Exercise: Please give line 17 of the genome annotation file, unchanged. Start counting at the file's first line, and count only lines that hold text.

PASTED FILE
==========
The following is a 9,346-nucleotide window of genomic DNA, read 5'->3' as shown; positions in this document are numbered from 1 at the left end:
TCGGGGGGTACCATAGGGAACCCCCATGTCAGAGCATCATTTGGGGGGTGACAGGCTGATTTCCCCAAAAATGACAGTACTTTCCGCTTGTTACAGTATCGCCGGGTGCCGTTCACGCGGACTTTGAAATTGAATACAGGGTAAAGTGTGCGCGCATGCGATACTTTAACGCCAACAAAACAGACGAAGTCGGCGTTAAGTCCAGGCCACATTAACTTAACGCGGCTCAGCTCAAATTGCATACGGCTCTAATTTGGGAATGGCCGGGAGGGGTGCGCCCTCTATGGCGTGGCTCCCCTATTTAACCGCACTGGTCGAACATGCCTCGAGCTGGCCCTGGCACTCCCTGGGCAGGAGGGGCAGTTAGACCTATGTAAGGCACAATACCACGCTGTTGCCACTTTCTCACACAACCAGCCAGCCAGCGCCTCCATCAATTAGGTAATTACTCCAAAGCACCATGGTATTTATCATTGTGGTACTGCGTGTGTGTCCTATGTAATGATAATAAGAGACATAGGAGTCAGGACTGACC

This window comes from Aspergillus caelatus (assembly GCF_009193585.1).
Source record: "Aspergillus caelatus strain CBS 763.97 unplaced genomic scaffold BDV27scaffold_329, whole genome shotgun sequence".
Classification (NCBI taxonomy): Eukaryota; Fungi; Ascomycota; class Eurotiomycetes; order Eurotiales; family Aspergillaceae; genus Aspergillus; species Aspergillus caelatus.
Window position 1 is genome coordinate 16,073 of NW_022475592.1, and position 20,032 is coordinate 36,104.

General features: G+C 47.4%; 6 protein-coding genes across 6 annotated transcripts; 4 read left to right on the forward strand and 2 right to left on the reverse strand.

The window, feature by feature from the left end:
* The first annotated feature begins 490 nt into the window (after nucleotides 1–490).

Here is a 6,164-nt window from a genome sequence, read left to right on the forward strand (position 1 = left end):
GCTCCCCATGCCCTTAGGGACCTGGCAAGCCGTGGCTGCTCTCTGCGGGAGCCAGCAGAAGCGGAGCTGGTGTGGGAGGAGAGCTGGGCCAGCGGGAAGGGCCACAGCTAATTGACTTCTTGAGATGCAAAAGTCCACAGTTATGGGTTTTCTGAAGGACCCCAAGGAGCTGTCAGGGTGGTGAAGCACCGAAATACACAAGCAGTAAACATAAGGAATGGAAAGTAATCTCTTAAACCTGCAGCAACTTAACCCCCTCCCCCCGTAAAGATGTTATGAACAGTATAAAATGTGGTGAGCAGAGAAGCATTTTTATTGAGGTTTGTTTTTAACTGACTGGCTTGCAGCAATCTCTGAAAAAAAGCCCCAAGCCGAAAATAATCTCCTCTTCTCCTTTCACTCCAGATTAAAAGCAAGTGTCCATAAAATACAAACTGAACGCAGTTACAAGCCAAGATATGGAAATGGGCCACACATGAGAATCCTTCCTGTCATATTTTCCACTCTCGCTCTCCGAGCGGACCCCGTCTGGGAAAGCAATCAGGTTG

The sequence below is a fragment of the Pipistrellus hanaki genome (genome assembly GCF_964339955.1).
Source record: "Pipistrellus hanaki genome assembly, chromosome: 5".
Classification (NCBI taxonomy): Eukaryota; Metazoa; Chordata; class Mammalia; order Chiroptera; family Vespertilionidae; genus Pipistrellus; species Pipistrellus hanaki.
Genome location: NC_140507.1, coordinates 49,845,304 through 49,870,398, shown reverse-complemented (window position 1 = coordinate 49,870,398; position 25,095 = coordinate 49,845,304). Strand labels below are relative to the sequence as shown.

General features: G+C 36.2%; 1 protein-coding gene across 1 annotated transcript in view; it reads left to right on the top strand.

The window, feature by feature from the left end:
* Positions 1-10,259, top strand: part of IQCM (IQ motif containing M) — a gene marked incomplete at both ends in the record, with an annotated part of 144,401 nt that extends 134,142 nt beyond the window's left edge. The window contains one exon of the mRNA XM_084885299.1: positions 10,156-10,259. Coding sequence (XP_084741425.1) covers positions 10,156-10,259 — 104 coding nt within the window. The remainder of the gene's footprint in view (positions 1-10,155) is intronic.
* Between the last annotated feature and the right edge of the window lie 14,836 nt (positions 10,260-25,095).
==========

The window, feature by feature from the left end: